19 Jan 2009

Herbert Spencer's and Henri Bergson's Grace

by Corry Shores
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Both Henri Bergson and Herbert Spencer would classify the same cases as graceful, and both consider sympathy to play a role in the feeling of grace. They differ according to their explanations of its cause. [see §9 Bergson's Time and Free Will for a complete account of his theory of grace.]

Like Bergson, Spencer regards fluid effortless movements as graceful, and jerky discontinuous ones as ungraceful. The effortlessness is partly evident in the graceful person's ability to lead into their next movements at all times, that is, to be continuously tending toward where they end-up going.

For Spencer, what constitutes grace is an "economy of force." Graceful movements consume less effort, so they tend to be more pleasant to enact. Continuous motions are more efficient, because in ungraceful motions, the forces of movement are not co-ordinated, but rather counter-act each other. For movement to make an abrupt stop, we must use a strong contrary force to counteract it. But in graceful motion, the tendencies of motions move fluidly into each other, such that there is always a minimum of contrary motional forces.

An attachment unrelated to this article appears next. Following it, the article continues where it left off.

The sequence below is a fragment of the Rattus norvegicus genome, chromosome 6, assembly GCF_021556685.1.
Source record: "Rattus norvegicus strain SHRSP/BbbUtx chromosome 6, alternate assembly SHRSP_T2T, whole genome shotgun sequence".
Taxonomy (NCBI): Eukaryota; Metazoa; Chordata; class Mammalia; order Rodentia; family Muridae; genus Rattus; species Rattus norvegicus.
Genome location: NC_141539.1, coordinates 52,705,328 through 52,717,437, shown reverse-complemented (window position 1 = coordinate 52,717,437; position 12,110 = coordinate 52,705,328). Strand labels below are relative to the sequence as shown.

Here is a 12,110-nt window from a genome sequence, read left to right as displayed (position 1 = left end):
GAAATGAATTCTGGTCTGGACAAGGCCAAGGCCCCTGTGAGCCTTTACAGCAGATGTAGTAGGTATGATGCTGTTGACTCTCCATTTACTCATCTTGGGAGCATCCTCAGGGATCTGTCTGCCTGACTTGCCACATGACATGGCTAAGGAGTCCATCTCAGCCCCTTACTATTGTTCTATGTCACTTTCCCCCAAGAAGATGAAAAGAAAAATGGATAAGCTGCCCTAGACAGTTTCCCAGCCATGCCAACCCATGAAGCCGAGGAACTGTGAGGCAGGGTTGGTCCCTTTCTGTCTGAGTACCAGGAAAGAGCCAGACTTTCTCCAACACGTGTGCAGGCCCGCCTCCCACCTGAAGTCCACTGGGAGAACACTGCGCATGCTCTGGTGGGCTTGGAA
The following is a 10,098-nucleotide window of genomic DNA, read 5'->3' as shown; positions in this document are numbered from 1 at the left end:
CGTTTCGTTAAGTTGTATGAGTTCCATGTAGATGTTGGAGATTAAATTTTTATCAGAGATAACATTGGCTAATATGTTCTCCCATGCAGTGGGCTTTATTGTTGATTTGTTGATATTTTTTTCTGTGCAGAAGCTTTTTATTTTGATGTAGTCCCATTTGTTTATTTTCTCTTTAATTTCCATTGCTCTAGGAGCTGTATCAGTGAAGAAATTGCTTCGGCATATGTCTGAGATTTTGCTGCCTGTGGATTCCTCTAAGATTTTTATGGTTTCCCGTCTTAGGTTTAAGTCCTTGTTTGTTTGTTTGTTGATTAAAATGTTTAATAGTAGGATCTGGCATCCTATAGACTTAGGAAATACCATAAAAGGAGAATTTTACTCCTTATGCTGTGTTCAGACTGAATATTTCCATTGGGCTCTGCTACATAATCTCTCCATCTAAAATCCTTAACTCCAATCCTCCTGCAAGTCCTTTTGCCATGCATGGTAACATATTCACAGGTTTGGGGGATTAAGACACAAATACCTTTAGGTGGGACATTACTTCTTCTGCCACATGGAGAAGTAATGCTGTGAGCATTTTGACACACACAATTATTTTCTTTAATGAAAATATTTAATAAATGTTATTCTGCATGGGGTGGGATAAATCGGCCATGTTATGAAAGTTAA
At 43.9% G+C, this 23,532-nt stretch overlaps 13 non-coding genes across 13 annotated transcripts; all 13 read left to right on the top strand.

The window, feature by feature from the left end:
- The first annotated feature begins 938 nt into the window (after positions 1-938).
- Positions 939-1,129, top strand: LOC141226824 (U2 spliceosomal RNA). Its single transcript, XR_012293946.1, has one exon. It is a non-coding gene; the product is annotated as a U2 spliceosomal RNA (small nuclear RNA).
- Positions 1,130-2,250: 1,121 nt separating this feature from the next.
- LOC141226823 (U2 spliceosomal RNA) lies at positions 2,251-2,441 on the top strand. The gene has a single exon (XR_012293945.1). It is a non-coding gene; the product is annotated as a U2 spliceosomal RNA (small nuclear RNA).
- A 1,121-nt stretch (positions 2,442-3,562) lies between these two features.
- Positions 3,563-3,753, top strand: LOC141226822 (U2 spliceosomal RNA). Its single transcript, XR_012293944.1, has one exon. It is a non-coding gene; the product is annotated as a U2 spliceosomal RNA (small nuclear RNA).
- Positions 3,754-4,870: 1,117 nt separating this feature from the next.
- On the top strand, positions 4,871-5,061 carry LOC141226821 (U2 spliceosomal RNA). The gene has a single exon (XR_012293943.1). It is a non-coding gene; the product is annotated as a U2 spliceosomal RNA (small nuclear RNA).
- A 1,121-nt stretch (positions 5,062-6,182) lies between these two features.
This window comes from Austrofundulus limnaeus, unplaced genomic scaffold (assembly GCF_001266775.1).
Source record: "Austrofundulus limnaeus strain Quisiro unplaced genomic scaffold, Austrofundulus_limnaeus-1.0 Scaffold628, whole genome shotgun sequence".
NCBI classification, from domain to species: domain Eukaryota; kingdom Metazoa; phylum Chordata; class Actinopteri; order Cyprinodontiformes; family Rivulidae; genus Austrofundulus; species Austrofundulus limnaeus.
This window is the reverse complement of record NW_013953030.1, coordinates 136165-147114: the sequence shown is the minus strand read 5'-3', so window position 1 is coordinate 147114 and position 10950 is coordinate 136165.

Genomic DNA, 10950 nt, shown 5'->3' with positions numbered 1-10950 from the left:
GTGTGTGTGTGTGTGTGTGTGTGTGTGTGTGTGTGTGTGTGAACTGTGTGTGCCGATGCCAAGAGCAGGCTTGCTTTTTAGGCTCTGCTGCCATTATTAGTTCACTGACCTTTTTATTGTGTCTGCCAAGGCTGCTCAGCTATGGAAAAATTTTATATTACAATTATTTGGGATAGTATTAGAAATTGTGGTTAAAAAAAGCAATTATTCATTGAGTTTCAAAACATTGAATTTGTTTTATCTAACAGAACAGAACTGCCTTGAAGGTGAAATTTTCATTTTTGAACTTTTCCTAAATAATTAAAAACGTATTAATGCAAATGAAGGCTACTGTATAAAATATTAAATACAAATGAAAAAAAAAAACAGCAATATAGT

Because it saves us effort, graceful motion is pleasant to enact. Spencer then theorizes that the feeling of pleasure that we have when seeing someone else's grace is our sympathetically feeling the pleasure that the graceful person is experiencing.

Bergson disagrees. He argues that grace's sympathy is a "moral sympathy." It makes us feel better, because it causes us to think that the graceful person is concernfully reaching out to us. So our pleasure has nothing to do with economy effort, but rather with feeling ourselves to be important to the graceful person who affects us.

Images of the Spencer text:

Images from the relevant Bergson English Translation [click on the image for an enlargement]:

Images from the relevant Bergson text in the original French [click on the image for an enlargement]:

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Bergson, Henri. Time and Free Will: An Essay on the Immediate Data of Consciousness, Transl. F. L. Pogson, (New York: Dover Publications, Inc., 2001).

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Bergson, Henri. Essai sur les données immédiates de la conscience. Originally published Paris: Les Presses universitaires de France, 1888.


Spencer, Herbert. "Gracefulness." in Essays: Scientific, Political, & Speculative, Vol. 2. London: Williams and Norgate, 1891.
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1 comment:

  1. ...what about the "flash" that occurs in communication? wouldn't this be viewed as an interruption of some sort? can grace even be gracefully communicated?